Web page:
# Relative motion between two particles

I already know the relation of relative velocity as : Vab=Va-Vb So is there any derivation for this relation or is just how it is defined?

Relating to this i am finding some hard time to imagine why why velocities of two particles is added when they move in opposite direction and subtracted when they move in same direction?

Although i should not have asked two questions at a time but still i would be grateful if i get both answers at the same time. Thanks

• If we are both walking at 3 km per hour in the same direction, what is our relative velocity? Since the answer is zero, you obviously have to subtract, not add. – G. Smith Jul 28 '19 at 4:42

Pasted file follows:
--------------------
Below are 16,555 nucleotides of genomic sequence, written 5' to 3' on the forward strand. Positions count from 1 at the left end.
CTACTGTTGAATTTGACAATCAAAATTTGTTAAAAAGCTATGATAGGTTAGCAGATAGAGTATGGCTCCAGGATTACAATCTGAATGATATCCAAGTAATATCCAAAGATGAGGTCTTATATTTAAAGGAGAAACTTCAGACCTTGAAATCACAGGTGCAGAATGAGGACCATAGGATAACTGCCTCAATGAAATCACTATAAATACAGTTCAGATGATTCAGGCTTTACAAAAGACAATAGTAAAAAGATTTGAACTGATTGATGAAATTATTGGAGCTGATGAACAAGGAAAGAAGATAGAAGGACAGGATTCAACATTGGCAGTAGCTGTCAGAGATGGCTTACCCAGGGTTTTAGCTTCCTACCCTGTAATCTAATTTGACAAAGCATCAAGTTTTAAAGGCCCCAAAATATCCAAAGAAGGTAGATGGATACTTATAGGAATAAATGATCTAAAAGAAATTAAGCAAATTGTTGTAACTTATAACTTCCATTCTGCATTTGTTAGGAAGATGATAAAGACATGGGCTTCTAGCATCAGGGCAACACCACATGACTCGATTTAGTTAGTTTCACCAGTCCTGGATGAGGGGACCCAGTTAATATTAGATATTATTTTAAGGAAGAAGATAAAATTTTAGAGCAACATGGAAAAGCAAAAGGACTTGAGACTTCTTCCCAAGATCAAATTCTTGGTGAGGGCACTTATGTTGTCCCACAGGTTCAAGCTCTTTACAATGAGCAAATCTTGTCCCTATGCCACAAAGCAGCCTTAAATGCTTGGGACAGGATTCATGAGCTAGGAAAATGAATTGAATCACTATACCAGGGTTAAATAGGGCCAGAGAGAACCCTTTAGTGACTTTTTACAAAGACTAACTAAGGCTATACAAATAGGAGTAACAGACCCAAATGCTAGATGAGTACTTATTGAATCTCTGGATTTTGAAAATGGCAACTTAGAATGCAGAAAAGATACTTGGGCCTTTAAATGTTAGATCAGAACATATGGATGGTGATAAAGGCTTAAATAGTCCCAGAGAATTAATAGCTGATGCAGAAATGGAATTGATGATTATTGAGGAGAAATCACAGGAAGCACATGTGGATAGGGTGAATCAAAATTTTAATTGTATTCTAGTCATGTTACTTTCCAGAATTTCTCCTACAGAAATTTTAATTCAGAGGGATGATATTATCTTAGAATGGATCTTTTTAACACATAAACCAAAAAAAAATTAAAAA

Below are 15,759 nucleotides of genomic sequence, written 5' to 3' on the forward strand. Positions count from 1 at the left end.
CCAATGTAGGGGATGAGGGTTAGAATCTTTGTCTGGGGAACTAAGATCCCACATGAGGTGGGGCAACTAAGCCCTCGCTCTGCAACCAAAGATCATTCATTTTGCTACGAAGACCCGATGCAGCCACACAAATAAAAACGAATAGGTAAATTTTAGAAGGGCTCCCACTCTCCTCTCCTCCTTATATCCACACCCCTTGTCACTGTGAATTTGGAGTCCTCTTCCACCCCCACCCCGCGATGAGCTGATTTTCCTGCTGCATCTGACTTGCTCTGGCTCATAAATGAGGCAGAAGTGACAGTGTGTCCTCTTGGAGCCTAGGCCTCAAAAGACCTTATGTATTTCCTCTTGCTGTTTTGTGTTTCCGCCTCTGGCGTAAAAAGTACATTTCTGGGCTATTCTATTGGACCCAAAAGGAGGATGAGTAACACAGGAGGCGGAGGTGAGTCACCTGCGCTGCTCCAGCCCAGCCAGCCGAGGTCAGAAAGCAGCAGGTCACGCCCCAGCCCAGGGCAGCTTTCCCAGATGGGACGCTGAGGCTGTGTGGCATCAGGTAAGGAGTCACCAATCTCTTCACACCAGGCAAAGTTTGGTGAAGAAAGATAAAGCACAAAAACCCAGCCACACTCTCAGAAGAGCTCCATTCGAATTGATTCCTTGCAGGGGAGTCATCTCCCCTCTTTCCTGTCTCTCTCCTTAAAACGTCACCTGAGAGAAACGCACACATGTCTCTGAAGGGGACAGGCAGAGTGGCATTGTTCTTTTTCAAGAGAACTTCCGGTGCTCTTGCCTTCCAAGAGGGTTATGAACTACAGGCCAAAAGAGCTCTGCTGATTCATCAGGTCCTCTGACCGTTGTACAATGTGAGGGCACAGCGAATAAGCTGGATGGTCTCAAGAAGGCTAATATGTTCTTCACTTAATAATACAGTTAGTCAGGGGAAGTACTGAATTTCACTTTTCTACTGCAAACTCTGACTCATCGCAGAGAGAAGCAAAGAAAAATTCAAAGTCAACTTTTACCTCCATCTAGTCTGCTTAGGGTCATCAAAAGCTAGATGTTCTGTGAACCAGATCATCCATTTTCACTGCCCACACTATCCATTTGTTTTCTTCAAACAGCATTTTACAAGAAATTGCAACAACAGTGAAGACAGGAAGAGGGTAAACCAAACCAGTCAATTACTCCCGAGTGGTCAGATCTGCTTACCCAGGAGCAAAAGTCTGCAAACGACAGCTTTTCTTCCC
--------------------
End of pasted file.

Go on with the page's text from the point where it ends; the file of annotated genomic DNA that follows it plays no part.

• @G.Smith it will be zero. I am actually struggling to imagine how velocities get added in opposite motion like if i am in a car moving with 5m/s and another car is moving towards me with 3m/s so i will feel that the car infront of me is moving with 8m/s and i will be at rest? – Atharav Karhad Jul 28 '19 at 4:46
• And also does the observer always considers himself/herself stationary with respect to his/her frame of reference? – Atharav Karhad Jul 28 '19 at 4:48
• What would your reference frame mean, if not a reference frame in which you are at rest? – G. Smith Jul 28 '19 at 4:56
• In reality, it is fine to decouple the concepts of “reference frame” and “observer”. You can have one without the other. – G. Smith Jul 28 '19 at 4:57